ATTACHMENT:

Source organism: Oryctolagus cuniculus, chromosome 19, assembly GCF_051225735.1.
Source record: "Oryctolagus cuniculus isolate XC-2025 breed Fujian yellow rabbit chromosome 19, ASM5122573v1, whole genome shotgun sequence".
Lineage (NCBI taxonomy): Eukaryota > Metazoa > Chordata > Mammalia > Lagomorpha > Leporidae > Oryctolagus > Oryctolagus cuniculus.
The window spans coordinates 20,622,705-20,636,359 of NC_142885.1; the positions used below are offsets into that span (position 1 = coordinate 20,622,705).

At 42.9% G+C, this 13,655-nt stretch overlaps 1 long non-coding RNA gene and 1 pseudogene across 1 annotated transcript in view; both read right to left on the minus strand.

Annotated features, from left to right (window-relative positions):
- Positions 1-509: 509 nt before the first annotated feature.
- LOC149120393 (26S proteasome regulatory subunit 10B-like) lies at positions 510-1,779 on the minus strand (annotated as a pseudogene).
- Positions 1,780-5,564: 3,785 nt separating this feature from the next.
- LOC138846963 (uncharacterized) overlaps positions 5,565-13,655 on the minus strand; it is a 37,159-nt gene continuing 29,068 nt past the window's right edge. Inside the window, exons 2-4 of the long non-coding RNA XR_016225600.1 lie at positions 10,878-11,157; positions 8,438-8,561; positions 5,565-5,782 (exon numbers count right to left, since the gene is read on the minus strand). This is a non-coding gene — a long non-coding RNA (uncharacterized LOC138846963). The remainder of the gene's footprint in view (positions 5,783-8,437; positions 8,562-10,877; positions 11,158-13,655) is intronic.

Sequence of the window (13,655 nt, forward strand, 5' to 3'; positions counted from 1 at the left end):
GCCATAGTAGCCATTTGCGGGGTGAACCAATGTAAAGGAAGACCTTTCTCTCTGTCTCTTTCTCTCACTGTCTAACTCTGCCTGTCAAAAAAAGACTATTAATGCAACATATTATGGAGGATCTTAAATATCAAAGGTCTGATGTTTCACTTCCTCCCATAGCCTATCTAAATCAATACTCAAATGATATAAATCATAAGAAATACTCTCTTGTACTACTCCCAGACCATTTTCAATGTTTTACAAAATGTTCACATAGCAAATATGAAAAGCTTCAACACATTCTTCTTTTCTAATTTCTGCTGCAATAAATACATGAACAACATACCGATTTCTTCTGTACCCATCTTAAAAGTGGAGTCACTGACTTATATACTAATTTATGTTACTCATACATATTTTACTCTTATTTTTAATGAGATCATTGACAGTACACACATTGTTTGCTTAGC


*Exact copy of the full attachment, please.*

Source organism: Oryctolagus cuniculus, chromosome 19, assembly GCF_051225735.1.
Source record: "Oryctolagus cuniculus isolate XC-2025 breed Fujian yellow rabbit chromosome 19, ASM5122573v1, whole genome shotgun sequence".
Lineage (NCBI taxonomy): Eukaryota > Metazoa > Chordata > Mammalia > Lagomorpha > Leporidae > Oryctolagus > Oryctolagus cuniculus.
The window spans coordinates 20,622,705-20,636,359 of NC_142885.1; the positions used below are offsets into that span (position 1 = coordinate 20,622,705).

At 42.9% G+C, this 13,655-nt stretch overlaps 1 long non-coding RNA gene and 1 pseudogene across 1 annotated transcript in view; both read right to left on the minus strand.

Annotated features, from left to right (window-relative positions):
- Positions 1-509: 509 nt before the first annotated feature.
- LOC149120393 (26S proteasome regulatory subunit 10B-like) lies at positions 510-1,779 on the minus strand (annotated as a pseudogene).
- Positions 1,780-5,564: 3,785 nt separating this feature from the next.
- LOC138846963 (uncharacterized) overlaps positions 5,565-13,655 on the minus strand; it is a 37,159-nt gene continuing 29,068 nt past the window's right edge. Inside the window, exons 2-4 of the long non-coding RNA XR_016225600.1 lie at positions 10,878-11,157; positions 8,438-8,561; positions 5,565-5,782 (exon numbers count right to left, since the gene is read on the minus strand). This is a non-coding gene — a long non-coding RNA (uncharacterized LOC138846963). The remainder of the gene's footprint in view (positions 5,783-8,437; positions 8,562-10,877; positions 11,158-13,655) is intronic.

Sequence of the window (13,655 nt, forward strand, 5' to 3'; positions counted from 1 at the left end):
GCCATAGTAGCCATTTGCGGGGTGAACCAATGTAAAGGAAGACCTTTCTCTCTGTCTCTTTCTCTCACTGTCTAACTCTGCCTGTCAAAAAAAGACTATTAATGCAACATATTATGGAGGATCTTAAATATCAAAGGTCTGATGTTTCACTTCCTCCCATAGCCTATCTAAATCAATACTCAAATGATATAAATCATAAGAAATACTCTCTTGTACTACTCCCAGACCATTTTCAATGTTTTACAAAATGTTCACATAGCAAATATGAAAAGCTTCAACACATTCTTCTTTTCTAATTTCTGCTGCAATAAATACATGAACAACATACCGATTTCTTCTGTACCCATCTTAAAAGTGGAGTCACTGACTTATATACTAATTTATGTTACTCATACATATTTTACTCTTATTTTTAATGAGATCATTGACAGTACACACATTGTTTGCTTAGC